Endoscopy of the lacrimal drainage system with rigid miniendoscope via the lacrimal canaliculi. The lacrimal sac is visible and the exact site of the stenosis can be identified.
In the miniendoscope the flexible potassium-titanyl-phosphate (KTP) laser fiber (1) and the light fiber (2) are inserted. Via another side port flushing of the lacrimal drainage system is possible during the procedure (3). On the tip of the instrument the red guiding light of the laser can be seen (4).
The exact position of the laser (1) for the osteotomy is controlled via nasal endoscopy (2).
A, The red guiding light of the laser (arrow) can be seen via nasal endoscopy in the lateral nasal wall. Mt indicates middle turbinate. B, The potassium-titanyl-phosphate (KTP) laser emits green light while active.
A lacrimal stent is inserted through the artificial osteotomy into the nasal cavity (arrow). Mt indicates middle turbinate.
Hofmann T, Lackner A, Muellner K, Luxenberger W, Wolf G. Endolacrimal KTP Laser–Assisted Dacryocystorhinostomy. Arch Otolaryngol Head Neck Surg. 2003;129(3):329-332. doi:10.1001/archotol.129.3.329
To describe our experience with potassium-titanyl-phosphate (KTP) laser–assisted dacryocystorhinostomy, controlled via endolacrimal and endonasal endoscopy. The development of miniendoscopes enables endoscopy of the lacrimal drainage system via the lacrimal puncta to visualize the exact site of a stenosis.
A case series of 78 patients, with 1-year postoperative follow-up.
A university medical center.
Consecutive sample of 78 adult patients who required surgery for dacryostenosis.
Endolacrimal use of a KTP laser to perform a bony osteotomy of the lacrimal sac into the nasal cavity. The position for the perforation was controlled by endonasal endoscopy. The procedure was performed under either general or local anesthesia.
One year after surgery, 65 (83%) of the 78 patients were free of symptoms. Seven patients experienced intermittent tearing, and 6 had revision surgery because of restenosis.
. The success rate of 83% achieved with KTP laser–assisted dacryocystorhinostomy, using miniendoscopes for lacrimal endoscopy to visualize the exact site of obstruction, is better compared with that of prior studies without the use of miniendoscopes (with success rates of 47%-85%). The advantages of this technique are that it is a minimally invasive procedure, requires a short operating time, and avoids use of an external incision.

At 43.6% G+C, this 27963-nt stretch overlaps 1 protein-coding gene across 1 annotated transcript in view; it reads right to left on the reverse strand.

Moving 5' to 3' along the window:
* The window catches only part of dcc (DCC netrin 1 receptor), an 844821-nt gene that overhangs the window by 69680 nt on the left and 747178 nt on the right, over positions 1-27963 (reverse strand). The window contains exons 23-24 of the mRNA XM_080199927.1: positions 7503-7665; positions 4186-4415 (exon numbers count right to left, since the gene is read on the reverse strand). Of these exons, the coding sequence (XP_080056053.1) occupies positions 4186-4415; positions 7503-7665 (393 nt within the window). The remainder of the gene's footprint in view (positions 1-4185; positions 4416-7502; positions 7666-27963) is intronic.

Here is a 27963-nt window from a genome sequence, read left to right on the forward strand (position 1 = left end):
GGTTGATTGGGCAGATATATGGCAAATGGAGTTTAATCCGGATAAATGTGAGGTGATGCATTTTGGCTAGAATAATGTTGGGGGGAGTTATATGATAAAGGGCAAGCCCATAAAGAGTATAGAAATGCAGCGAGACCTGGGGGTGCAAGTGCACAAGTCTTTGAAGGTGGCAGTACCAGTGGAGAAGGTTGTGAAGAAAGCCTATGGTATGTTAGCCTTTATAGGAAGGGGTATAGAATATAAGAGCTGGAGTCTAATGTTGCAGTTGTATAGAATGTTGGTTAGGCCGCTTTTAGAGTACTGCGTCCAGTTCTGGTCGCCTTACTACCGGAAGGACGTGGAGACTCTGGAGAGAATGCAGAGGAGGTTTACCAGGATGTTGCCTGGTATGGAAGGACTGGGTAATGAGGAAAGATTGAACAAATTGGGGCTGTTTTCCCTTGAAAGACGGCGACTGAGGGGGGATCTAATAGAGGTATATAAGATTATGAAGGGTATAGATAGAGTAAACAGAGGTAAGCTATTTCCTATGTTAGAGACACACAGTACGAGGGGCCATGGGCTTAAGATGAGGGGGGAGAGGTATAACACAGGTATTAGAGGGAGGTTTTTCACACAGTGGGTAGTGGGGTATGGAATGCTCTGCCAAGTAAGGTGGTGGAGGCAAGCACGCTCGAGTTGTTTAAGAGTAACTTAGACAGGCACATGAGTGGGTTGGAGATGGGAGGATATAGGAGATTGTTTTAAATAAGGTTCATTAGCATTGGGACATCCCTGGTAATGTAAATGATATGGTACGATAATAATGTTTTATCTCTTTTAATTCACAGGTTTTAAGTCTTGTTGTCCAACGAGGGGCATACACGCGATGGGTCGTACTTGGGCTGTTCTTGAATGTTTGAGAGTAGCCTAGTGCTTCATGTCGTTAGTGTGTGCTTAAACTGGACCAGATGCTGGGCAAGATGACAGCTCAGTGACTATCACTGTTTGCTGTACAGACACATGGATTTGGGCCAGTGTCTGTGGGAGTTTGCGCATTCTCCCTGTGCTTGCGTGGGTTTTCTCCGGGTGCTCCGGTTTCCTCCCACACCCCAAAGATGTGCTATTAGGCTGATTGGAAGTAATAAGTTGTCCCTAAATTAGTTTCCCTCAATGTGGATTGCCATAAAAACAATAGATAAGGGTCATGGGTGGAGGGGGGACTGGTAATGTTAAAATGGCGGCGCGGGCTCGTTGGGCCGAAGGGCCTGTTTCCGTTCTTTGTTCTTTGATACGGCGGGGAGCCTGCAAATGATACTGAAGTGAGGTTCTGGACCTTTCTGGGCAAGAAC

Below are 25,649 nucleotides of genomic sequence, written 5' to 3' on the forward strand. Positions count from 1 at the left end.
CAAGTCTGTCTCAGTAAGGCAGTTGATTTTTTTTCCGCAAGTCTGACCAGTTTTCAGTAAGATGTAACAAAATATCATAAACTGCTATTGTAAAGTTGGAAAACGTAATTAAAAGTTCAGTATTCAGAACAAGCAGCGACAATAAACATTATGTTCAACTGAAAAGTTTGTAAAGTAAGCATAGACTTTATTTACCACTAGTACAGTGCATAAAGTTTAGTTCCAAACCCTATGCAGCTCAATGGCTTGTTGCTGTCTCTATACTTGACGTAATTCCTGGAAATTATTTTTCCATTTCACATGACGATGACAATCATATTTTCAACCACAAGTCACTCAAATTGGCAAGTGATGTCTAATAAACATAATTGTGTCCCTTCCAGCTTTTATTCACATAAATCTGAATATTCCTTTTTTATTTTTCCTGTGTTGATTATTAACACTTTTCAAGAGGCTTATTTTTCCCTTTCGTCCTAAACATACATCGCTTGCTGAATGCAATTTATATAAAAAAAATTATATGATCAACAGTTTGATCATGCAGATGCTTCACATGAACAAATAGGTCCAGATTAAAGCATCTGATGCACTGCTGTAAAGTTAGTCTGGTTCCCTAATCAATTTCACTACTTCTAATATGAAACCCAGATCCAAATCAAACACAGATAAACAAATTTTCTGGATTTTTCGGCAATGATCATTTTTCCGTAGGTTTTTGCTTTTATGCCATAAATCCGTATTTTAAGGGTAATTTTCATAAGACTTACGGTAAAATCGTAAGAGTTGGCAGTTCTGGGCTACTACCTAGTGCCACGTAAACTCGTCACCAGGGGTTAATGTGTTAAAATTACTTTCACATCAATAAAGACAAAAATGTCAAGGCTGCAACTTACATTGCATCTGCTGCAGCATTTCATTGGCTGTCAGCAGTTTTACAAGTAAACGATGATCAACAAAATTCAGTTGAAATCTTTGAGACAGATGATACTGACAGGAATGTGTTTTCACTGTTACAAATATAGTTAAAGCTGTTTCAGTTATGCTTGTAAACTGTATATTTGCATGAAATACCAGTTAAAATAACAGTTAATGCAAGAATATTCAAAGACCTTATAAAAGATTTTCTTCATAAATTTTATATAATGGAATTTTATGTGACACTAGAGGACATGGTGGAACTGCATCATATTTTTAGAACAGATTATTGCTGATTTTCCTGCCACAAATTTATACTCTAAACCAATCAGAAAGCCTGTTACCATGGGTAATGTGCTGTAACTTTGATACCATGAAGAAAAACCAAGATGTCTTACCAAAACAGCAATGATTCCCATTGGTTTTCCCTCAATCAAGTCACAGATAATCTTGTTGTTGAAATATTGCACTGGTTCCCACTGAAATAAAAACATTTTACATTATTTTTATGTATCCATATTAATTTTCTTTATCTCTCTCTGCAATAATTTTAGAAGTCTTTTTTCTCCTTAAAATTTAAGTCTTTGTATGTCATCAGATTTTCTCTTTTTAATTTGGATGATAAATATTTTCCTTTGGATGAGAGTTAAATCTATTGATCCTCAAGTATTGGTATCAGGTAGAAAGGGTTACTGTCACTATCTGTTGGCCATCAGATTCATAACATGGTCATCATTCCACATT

STENOSIS OF the lacrimal canaliculi or nasolacrimal duct may cause recurrent tearing, blurred vision, or epiphora. Thick mucus is often expressible from the lacrimal sac. Acute dacryocystitis is characterized by painful swelling and erythema of the medial canthal area. Repeated irrigation of the larcimal system can reopen the stenosis and resume normal drainage. If unsuccessful, surgical treatment is required. External dacryocystorhinostomy (DCR) is the most common and well-known surgical method to restore the nasolacrimal system. During recent years endonasal DCR was developed as an alternative surgical technique. Endonasal DCR can be performed with the help of rigid endoscopes or under binocular operating microscopes. The advantage of the endonasal approach is the short procedure time and the exemption of an external skin incision. This article presents a further development of DCR using an endolacrimal potassium-titanyl-phosphate (KTP) laser and a miniendoscope for endoscopy of the lacrimal drainage system.1 The endoscope is thin enough to pass the lacrimal puncta and canaliculi. This technique enables visualization and precise location of lacrimal disease, such as mucosal deposits, inflammatory membranes, strictures, or scar tissue (Figure 1). In addition, it is now possible to insert very thin KTP laser fibers through a working channel of the miniendoscope to perform the bony osteotomy (Figure 2). The exact position of the bony osteotomy is controlled via nasal endoscopy with rigid endoscopes (Figure 3 and Figure 4). This device guarantees good visualization during the laser surgery. We report a series of 78 patients treated with this new method.